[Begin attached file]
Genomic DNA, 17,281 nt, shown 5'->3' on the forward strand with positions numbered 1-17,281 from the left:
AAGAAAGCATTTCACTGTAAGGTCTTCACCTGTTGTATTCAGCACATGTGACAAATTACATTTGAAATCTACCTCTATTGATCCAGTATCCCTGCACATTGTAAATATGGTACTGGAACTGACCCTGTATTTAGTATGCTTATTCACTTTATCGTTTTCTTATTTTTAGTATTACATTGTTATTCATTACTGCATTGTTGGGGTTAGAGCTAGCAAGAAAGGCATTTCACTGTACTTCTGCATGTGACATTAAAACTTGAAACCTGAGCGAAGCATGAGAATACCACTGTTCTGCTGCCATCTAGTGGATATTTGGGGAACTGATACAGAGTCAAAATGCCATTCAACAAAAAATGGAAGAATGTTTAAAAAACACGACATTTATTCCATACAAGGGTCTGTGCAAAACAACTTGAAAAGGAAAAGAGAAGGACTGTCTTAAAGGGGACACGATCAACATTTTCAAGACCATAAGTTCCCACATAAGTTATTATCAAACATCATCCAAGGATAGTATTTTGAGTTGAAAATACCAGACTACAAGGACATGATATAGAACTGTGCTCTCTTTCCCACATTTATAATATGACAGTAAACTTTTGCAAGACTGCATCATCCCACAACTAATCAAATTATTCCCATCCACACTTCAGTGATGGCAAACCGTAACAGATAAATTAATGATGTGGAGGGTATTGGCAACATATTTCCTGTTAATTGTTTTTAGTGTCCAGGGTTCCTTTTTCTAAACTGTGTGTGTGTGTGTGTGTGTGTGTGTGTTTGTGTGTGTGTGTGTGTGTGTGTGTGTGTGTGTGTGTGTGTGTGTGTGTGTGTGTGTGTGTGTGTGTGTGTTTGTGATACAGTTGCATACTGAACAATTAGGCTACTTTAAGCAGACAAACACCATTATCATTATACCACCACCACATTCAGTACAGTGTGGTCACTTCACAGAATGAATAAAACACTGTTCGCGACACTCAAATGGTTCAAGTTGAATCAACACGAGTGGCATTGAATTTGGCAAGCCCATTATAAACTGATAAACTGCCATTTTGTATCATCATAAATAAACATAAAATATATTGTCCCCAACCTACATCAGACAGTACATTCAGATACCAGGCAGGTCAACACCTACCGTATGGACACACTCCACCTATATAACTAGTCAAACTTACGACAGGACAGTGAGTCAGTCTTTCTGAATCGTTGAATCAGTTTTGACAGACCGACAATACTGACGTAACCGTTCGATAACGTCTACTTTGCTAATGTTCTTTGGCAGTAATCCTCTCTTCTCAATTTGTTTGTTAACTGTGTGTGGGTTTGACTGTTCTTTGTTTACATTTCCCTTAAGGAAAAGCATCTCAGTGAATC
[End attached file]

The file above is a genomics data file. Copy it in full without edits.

Genomic DNA, 17,281 nt, shown 5'->3' on the forward strand with positions numbered 1-17,281 from the left:
AAGAAAGCATTTCACTGTAAGGTCTTCACCTGTTGTATTCAGCACATGTGACAAATTACATTTGAAATCTACCTCTATTGATCCAGTATCCCTGCACATTGTAAATATGGTACTGGAACTGACCCTGTATTTAGTATGCTTATTCACTTTATCGTTTTCTTATTTTTAGTATTACATTGTTATTCATTACTGCATTGTTGGGGTTAGAGCTAGCAAGAAAGGCATTTCACTGTACTTCTGCATGTGACATTAAAACTTGAAACCTGAGCGAAGCATGAGAATACCACTGTTCTGCTGCCATCTAGTGGATATTTGGGGAACTGATACAGAGTCAAAATGCCATTCAACAAAAAATGGAAGAATGTTTAAAAAACACGACATTTATTCCATACAAGGGTCTGTGCAAAACAACTTGAAAAGGAAAAGAGAAGGACTGTCTTAAAGGGGACACGATCAACATTTTCAAGACCATAAGTTCCCACATAAGTTATTATCAAACATCATCCAAGGATAGTATTTTGAGTTGAAAATACCAGACTACAAGGACATGATATAGAACTGTGCTCTCTTTCCCACATTTATAATATGACAGTAAACTTTTGCAAGACTGCATCATCCCACAACTAATCAAATTATTCCCATCCACACTTCAGTGATGGCAAACCGTAACAGATAAATTAATGATGTGGAGGGTATTGGCAACATATTTCCTGTTAATTGTTTTTAGTGTCCAGGGTTCCTTTTTCTAAACTGTGTGTGTGTGTGTGTGTGTGTGTGTGTTTGTGTGTGTGTGTGTGTGTGTGTGTGTGTGTGTGTGTGTGTGTGTGTGTGTGTGTGTGTGTGTGTGTGTGTTTGTGATACAGTTGCATACTGAACAATTAGGCTACTTTAAGCAGACAAACACCATTATCATTATACCACCACCACATTCAGTACAGTGTGGTCACTTCACAGAATGAATAAAACACTGTTCGCGACACTCAAATGGTTCAAGTTGAATCAACACGAGTGGCATTGAATTTGGCAAGCCCATTATAAACTGATAAACTGCCATTTTGTATCATCATAAATAAACATAAAATATATTGTCCCCAACCTACATCAGACAGTACATTCAGATACCAGGCAGGTCAACACCTACCGTATGGACACACTCCACCTATATAACTAGTCAAACTTACGACAGGACAGTGAGTCAGTCTTTCTGAATCGTTGAATCAGTTTTGACAGACCGACAATACTGACGTAACCGTTCGATAACGTCTACTTTGCTAATGTTCTTTGGCAGTAATCCTCTCTTCTCAATTTGTTTGTTAACTGTGTGTGGGTTTGACTGTTCTTTGTTTACATTTCCCTTAAGGAAAAGCATCTCAGTGAATC